There are many dangers that can come from being an overweight or obese teenager, including the risk of developing chronic conditions like heart disease, Type-2 diabetes and stroke.

However, new research indicates that teens suffering from obesity might be at risk for acquiring more than just poor health, but lower school grades as well.

According to Dr. Antonio Convit, professor of psychiatry and medicine at NYU School of Medicine, children struggling with obesity may have lower grades than children with a normal weight, which could ultimately lead to subpar professional achievements for them later in life.

In a study of more than 100 teenagers, with almost half of them being either overweight or obese, researchers analyzed the aptitudes of the participating students after applying some fine-tuning in regards to their age, gender and cultural differences.

What they found was that teens who were overweight had poor language and math skills. Brain scans revealed lower levels of activity in that part of the brain that assists with a person’s ability to remember new information, as well as showed that the overweight participants seemed to have lower attention spans and higher levels of cerebrospinal fluid, with the contention that teens with higher metabolic health risks seemed to have more difficulty learning.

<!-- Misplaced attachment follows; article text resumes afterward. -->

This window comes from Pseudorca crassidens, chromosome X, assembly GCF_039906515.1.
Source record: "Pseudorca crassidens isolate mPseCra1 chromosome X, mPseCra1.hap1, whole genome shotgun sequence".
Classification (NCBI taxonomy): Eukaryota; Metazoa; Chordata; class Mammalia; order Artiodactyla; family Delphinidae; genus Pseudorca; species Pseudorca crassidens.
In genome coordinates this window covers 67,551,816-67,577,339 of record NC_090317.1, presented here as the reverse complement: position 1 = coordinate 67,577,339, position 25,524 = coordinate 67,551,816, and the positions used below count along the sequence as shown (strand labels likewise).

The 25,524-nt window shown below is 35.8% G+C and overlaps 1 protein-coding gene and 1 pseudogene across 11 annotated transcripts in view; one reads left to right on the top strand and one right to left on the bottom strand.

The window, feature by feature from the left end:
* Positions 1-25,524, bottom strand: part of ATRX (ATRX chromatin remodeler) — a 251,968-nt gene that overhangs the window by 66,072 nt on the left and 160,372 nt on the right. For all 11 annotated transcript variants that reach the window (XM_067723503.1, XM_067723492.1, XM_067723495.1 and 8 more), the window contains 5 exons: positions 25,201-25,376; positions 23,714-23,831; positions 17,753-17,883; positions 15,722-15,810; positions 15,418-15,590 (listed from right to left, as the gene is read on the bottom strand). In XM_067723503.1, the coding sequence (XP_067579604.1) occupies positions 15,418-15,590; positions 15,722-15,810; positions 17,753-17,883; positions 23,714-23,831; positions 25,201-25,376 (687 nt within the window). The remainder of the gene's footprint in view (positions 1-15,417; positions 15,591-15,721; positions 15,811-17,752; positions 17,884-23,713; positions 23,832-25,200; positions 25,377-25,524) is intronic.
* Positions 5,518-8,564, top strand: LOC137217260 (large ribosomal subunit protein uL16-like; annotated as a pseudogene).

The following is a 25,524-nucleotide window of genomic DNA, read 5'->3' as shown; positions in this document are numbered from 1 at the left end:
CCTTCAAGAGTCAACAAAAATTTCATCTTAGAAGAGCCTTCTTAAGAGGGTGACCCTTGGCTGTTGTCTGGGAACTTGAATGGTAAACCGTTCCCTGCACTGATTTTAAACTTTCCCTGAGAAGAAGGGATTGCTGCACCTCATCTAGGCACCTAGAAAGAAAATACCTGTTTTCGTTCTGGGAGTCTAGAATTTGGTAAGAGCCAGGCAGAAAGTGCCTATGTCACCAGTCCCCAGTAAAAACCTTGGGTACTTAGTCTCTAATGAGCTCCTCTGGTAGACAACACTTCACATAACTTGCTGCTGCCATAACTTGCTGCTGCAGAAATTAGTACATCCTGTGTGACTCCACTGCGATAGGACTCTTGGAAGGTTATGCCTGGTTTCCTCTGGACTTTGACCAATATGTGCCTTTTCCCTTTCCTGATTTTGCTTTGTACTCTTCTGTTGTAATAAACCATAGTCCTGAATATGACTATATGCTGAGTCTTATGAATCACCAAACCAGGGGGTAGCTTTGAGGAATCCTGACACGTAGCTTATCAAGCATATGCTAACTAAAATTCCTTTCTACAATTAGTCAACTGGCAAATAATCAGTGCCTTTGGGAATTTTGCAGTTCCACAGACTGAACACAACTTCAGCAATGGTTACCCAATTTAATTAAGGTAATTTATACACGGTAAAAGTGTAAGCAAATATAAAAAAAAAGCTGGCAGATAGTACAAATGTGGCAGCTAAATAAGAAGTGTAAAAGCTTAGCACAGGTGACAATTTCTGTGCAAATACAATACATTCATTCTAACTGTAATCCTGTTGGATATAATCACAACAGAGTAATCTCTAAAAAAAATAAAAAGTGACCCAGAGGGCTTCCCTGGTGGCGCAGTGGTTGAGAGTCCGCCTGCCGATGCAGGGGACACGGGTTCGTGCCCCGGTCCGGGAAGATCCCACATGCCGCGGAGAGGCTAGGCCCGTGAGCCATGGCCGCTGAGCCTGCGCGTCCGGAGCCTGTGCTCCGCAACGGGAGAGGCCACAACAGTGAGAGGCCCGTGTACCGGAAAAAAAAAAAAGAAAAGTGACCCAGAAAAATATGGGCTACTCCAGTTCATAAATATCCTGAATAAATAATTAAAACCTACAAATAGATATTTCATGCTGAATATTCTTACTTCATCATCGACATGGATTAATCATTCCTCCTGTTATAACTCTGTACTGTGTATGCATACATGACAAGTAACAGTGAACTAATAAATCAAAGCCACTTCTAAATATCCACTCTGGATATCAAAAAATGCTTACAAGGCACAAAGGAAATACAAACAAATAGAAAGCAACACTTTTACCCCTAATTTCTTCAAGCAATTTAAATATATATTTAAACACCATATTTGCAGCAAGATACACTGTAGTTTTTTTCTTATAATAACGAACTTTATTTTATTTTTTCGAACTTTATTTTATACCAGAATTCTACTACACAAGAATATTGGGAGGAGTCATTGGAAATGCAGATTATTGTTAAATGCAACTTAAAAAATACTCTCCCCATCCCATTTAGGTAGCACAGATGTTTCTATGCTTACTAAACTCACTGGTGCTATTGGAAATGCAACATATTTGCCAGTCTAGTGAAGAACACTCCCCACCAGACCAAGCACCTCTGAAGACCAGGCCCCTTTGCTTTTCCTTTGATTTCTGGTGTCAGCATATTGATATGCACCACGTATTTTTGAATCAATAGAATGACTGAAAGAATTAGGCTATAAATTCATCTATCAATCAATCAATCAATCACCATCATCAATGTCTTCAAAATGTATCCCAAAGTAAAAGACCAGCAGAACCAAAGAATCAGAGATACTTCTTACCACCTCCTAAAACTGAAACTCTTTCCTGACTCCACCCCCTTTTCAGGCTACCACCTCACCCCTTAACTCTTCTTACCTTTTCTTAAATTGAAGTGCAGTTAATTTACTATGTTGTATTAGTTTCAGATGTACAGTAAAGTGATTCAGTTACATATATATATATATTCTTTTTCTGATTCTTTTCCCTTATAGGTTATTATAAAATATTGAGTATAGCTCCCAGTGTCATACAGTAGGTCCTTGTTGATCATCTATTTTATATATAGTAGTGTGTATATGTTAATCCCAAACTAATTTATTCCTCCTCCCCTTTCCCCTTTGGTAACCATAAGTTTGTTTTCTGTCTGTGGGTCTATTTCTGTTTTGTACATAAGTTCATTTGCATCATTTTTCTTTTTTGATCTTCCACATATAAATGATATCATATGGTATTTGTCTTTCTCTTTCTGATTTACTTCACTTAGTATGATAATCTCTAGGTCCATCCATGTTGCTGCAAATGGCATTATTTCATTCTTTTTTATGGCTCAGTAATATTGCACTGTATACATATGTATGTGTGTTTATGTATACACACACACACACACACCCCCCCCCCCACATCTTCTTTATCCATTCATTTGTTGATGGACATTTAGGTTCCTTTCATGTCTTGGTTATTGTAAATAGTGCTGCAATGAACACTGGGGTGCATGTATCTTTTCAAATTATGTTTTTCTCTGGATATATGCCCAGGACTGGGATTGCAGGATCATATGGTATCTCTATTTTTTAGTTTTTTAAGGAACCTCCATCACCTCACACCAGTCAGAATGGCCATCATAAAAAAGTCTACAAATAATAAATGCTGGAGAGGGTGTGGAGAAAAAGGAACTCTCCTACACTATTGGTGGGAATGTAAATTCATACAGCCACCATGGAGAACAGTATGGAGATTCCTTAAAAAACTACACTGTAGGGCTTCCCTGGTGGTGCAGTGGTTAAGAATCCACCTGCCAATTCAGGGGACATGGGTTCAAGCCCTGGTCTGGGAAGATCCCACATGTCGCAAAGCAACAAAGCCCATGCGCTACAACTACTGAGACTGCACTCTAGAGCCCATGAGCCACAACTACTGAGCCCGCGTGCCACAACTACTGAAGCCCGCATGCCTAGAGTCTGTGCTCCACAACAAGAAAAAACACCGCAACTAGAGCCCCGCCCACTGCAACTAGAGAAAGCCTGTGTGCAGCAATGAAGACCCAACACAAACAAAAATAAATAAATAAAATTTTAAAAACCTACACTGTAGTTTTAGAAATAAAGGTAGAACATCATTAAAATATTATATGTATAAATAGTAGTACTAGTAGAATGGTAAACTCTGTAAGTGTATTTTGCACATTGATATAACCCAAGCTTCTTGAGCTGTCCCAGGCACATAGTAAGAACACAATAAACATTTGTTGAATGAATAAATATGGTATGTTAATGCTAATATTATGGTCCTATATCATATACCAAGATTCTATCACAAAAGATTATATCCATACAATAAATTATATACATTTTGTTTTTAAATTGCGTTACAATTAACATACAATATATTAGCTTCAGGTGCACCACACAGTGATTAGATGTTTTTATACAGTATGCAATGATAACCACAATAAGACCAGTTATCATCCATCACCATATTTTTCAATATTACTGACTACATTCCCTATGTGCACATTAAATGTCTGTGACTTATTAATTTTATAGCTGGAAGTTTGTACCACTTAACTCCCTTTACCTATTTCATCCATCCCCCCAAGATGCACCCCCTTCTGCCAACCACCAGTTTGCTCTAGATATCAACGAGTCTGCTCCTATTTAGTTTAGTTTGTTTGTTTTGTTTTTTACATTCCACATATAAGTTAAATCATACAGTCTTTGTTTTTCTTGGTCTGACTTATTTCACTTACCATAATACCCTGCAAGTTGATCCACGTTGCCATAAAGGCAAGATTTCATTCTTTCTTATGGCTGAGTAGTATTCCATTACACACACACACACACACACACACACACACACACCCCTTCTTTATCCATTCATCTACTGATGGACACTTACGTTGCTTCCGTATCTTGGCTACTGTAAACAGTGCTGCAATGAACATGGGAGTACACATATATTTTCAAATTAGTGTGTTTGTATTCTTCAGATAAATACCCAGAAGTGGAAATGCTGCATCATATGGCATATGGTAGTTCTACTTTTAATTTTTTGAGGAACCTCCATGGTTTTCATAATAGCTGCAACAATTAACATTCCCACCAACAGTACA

Dr. Convit says that it is imperative to take obesity and physical activity in our children more seriously because it is apparent that just being overweight is affecting their young brains.

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